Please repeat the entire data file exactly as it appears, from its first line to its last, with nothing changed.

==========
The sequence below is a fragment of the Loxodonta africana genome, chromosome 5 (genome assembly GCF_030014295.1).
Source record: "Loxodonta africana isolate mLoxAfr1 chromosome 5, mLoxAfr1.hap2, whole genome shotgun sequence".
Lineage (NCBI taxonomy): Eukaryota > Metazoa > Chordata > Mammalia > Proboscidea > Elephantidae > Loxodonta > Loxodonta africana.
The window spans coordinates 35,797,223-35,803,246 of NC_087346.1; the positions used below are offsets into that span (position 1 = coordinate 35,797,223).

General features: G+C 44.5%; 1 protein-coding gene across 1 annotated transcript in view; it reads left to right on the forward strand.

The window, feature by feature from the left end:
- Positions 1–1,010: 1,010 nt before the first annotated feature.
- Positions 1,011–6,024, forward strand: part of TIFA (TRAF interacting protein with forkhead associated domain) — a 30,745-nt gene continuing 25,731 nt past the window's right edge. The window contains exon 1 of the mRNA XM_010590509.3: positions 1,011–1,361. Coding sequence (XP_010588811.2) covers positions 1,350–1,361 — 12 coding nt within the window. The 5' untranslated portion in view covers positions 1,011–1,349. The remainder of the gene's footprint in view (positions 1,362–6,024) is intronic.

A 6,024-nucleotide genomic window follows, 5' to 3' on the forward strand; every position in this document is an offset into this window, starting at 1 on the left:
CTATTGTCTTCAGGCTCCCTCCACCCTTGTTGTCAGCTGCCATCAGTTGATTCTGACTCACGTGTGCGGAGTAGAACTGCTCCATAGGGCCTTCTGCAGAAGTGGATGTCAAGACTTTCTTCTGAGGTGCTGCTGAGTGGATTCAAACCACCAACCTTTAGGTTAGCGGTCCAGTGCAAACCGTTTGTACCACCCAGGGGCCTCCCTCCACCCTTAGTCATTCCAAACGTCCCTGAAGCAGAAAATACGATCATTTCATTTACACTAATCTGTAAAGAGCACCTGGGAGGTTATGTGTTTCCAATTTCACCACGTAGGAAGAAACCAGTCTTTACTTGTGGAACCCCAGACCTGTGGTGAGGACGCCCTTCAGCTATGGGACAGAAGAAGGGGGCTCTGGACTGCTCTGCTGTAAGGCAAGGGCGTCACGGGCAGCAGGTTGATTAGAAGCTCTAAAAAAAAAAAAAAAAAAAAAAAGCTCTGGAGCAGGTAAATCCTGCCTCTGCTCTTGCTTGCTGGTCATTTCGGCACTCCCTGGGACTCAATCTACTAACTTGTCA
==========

The sequence below is a fragment of the Loxodonta africana genome, chromosome 5 (genome assembly GCF_030014295.1).
Source record: "Loxodonta africana isolate mLoxAfr1 chromosome 5, mLoxAfr1.hap2, whole genome shotgun sequence".
Lineage (NCBI taxonomy): Eukaryota > Metazoa > Chordata > Mammalia > Proboscidea > Elephantidae > Loxodonta > Loxodonta africana.
The window spans coordinates 35,797,223-35,803,246 of NC_087346.1; the positions used below are offsets into that span (position 1 = coordinate 35,797,223).

General features: G+C 44.5%; 1 protein-coding gene across 1 annotated transcript in view; it reads left to right on the forward strand.

The window, feature by feature from the left end:
- Positions 1–1,010: 1,010 nt before the first annotated feature.
- Positions 1,011–6,024, forward strand: part of TIFA (TRAF interacting protein with forkhead associated domain) — a 30,745-nt gene continuing 25,731 nt past the window's right edge. The window contains exon 1 of the mRNA XM_010590509.3: positions 1,011–1,361. Coding sequence (XP_010588811.2) covers positions 1,350–1,361 — 12 coding nt within the window. The 5' untranslated portion in view covers positions 1,011–1,349. The remainder of the gene's footprint in view (positions 1,362–6,024) is intronic.

A 6,024-nucleotide genomic window follows, 5' to 3' on the forward strand; every position in this document is an offset into this window, starting at 1 on the left:
CTATTGTCTTCAGGCTCCCTCCACCCTTGTTGTCAGCTGCCATCAGTTGATTCTGACTCACGTGTGCGGAGTAGAACTGCTCCATAGGGCCTTCTGCAGAAGTGGATGTCAAGACTTTCTTCTGAGGTGCTGCTGAGTGGATTCAAACCACCAACCTTTAGGTTAGCGGTCCAGTGCAAACCGTTTGTACCACCCAGGGGCCTCCCTCCACCCTTAGTCATTCCAAACGTCCCTGAAGCAGAAAATACGATCATTTCATTTACACTAATCTGTAAAGAGCACCTGGGAGGTTATGTGTTTCCAATTTCACCACGTAGGAAGAAACCAGTCTTTACTTGTGGAACCCCAGACCTGTGGTGAGGACGCCCTTCAGCTATGGGACAGAAGAAGGGGGCTCTGGACTGCTCTGCTGTAAGGCAAGGGCGTCACGGGCAGCAGGTTGATTAGAAGCTCTAAAAAAAAAAAAAAAAAAAAAAAGCTCTGGAGCAGGTAAATCCTGCCTCTGCTCTTGCTTGCTGGTCATTTCGGCACTCCCTGGGACTCAATCTACTAACTTGTCA